We estimated the cosmic variance using the jackknife resampling technique. The sky was separated into (see section 3.2.1 for a justification of this number) cells of roughly equal survey area. The cosmic variance for each point corresponds to the th-diagonal element of the covariance matrix was calculated using a jackknife resampling technique :
and represents the iteration in which box was removed. The mean was calculated for bin over all ’s.
The impact of the large uncertainties due to photometric redshifts on the size of the errors is not taken into account by the jackknife resampling technique alone. Previous works (e.g., Bouché et al. 2006; Blake et al. 2008) have focused primarily on cosmic variance in the calculation of the errors bars, but have not addressed additional random noise due to photometric redshift errors which are quite large ( for ) compared to the redshift ().
To account for the independent contribution of photoz’s uncertainties on the final error bars, we generated 100 independent realizations of the MegaZ catalog. For each one of them, we resampled the redshift of each individual galaxy according to a normal distribution , where is the photometric redshift and is the photometric redshift error of each galaxy. In this case, we followed the error function found in Collister et al. (2007) to assign photometric redshift errors to galaxies. A new mock LRG sample was then established according to the criteria discussed in § 2.2. We calculated for each one of these realizations and assigned the error contribution from redshift uncertainties to the final error budget of by calculating the dispersion among these 100 independent realizations.
We found that the size of the error bars was dominated by cosmic variance. The contribution of photometric redshift errors to the error budget was small, at most 20% for the smallest separation bin. It is negligible () at large separations where we calculated the relative clustering strength and absolute bias. For this reason, we decided to adopt the cosmic variance as the error on and neglect the contribution of the photometric redshifts.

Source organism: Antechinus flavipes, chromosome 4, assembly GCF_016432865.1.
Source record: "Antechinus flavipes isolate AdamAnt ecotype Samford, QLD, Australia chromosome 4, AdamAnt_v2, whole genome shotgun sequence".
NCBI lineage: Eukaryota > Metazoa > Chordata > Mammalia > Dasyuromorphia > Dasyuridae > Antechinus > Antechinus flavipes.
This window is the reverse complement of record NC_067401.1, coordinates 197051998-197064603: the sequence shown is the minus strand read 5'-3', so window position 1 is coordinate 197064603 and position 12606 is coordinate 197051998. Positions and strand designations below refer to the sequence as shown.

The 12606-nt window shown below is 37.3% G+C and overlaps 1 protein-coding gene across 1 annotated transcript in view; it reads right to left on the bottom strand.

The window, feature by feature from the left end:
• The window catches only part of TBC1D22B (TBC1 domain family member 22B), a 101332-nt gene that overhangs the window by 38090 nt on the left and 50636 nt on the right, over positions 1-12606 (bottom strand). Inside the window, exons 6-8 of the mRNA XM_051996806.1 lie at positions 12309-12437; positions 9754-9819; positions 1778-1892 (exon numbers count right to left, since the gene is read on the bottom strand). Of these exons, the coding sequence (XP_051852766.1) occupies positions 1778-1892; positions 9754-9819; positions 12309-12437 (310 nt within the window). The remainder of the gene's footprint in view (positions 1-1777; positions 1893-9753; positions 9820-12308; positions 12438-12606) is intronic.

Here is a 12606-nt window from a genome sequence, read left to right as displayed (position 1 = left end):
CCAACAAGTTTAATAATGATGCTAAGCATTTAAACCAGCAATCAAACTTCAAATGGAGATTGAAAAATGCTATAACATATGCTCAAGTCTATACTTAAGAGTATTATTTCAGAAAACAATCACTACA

This section addresses the cross- and auto-correlation results for the three LRG samples and the effect of photometric redshifts on the clustering amplitude. For each one of our three LRG samples, we considered three subsamples of Mg II absorbers: weak Å, strong Å, and all absorbers. A description of each correlation calculation can be found in Table 1. We also include the number of pairs (equation 2) in the first bin and the number of data found in each subsample in columns (6), (7), and (8).
|Sample||(Å)||Å||DD pairs||LRGs||Mg II|
3.2.1 Cross- and auto-correlation results
Figure 3 shows the cross- and auto-clustering results for the flux- and volume-limited samples of LRGs. For each one of these samples, the results are shown for the three Mg II subsamples in gray. We overplot the LRGs auto-correlation results in black. A clear feature of Figure 3 is that, for the three LRG samples considered, the clustering amplitude of weak absorbers is systematically higher than for strong ones. It is also interesting to note that after accounting for systematic bias due to redshift uncertainties (see § 3.2.2), weak Mg II absorbers appear to be unbiased (sharing the same clustering amplitude) with respect to LRGs in both flux-limited and volume-limited samples.
For each auto- and cross-correlation calculations, we estimated the correlated uncertainties between different ’s using the covariance matrix (see equation 4) and the normalized correlation matrix
We performed a convergence test on the number of jackknife boxes. We made sure that the off-diagonal elements of the correlation matrix varied by less than 10% after doubling the number of boxes. We plot in Figure 4 the normalized correlation matrix for all calculations, including the LRGs auto-correlation shown in the fourth column. Adjacent bins are strongly correlated for the auto-correlation functions of LRGs and, in all cases of the LRG–Mg II cross-correlation measurements, bins with large are more correlated.
3.2.2 Effect of photometric redshifts on the amplitude of clustering
An important effect of photometric redshift errors is the sample selection uncertainty. Photometric redshift uncertainties not only affect the precision of , but also lower its accuracy that one would normally get from using spectroscopic redshifts (e.g., Brown et al. 2008). This needs to be accounted for in the bias calculation. One can think of photometric redshift errors as adding uncorrelated galaxies in the calculation, and the overall effect is an unwanted widening of the galaxy redshift distribution. This effect results in a systematic error in the clustering signal and the amplitude of is comparatively smaller than expected in calculations using only spectroscopic redshifts.